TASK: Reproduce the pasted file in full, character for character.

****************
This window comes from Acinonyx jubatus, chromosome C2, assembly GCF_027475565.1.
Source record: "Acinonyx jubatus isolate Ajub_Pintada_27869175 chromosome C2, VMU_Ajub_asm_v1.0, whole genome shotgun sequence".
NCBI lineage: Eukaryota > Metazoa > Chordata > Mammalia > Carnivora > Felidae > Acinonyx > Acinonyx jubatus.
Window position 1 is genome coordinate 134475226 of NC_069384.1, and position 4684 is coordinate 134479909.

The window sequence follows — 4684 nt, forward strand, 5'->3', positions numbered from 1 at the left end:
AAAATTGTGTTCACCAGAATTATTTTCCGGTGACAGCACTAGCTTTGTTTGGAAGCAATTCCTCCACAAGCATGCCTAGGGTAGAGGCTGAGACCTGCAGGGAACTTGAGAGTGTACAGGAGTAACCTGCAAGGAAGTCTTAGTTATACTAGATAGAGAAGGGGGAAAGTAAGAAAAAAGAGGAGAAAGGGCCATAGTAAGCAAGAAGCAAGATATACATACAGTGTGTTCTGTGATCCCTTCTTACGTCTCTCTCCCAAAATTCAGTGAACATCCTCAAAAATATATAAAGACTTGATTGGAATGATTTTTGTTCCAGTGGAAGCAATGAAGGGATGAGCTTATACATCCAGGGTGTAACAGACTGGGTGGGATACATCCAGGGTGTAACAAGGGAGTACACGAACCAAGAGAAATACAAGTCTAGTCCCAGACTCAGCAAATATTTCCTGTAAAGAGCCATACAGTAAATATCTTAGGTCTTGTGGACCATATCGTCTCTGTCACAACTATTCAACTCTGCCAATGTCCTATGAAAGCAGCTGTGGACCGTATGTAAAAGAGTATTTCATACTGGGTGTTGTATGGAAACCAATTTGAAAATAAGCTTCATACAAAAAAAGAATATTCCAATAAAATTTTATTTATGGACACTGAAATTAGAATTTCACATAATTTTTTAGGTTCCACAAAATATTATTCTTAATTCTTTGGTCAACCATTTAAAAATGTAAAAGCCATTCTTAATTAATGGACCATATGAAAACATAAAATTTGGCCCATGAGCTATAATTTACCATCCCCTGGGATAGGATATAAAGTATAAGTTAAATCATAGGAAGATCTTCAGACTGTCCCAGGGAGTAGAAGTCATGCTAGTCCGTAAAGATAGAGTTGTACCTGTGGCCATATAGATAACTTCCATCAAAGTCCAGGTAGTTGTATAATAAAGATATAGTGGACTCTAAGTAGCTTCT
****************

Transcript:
This window comes from Acinonyx jubatus, chromosome C2, assembly GCF_027475565.1.
Source record: "Acinonyx jubatus isolate Ajub_Pintada_27869175 chromosome C2, VMU_Ajub_asm_v1.0, whole genome shotgun sequence".
NCBI lineage: Eukaryota > Metazoa > Chordata > Mammalia > Carnivora > Felidae > Acinonyx > Acinonyx jubatus.
Window position 1 is genome coordinate 134475226 of NC_069384.1, and position 4684 is coordinate 134479909.

The window sequence follows — 4684 nt, forward strand, 5'->3', positions numbered from 1 at the left end:
AAAATTGTGTTCACCAGAATTATTTTCCGGTGACAGCACTAGCTTTGTTTGGAAGCAATTCCTCCACAAGCATGCCTAGGGTAGAGGCTGAGACCTGCAGGGAACTTGAGAGTGTACAGGAGTAACCTGCAAGGAAGTCTTAGTTATACTAGATAGAGAAGGGGGAAAGTAAGAAAAAAGAGGAGAAAGGGCCATAGTAAGCAAGAAGCAAGATATACATACAGTGTGTTCTGTGATCCCTTCTTACGTCTCTCTCCCAAAATTCAGTGAACATCCTCAAAAATATATAAAGACTTGATTGGAATGATTTTTGTTCCAGTGGAAGCAATGAAGGGATGAGCTTATACATCCAGGGTGTAACAGACTGGGTGGGATACATCCAGGGTGTAACAAGGGAGTACACGAACCAAGAGAAATACAAGTCTAGTCCCAGACTCAGCAAATATTTCCTGTAAAGAGCCATACAGTAAATATCTTAGGTCTTGTGGACCATATCGTCTCTGTCACAACTATTCAACTCTGCCAATGTCCTATGAAAGCAGCTGTGGACCGTATGTAAAAGAGTATTTCATACTGGGTGTTGTATGGAAACCAATTTGAAAATAAGCTTCATACAAAAAAAGAATATTCCAATAAAATTTTATTTATGGACACTGAAATTAGAATTTCACATAATTTTTTAGGTTCCACAAAATATTATTCTTAATTCTTTGGTCAACCATTTAAAAATGTAAAAGCCATTCTTAATTAATGGACCATATGAAAACATAAAATTTGGCCCATGAGCTATAATTTACCATCCCCTGGGATAGGATATAAAGTATAAGTTAAATCATAGGAAGATCTTCAGACTGTCCCAGGGAGTAGAAGTCATGCTAGTCCGTAAAGATAGAGTTGTACCTGTGGCCATATAGATAACTTCCATCAAAGTCCAGGTAGTTGTATAATAAAGATATAGTGGACTCTAAGTAGCTTCT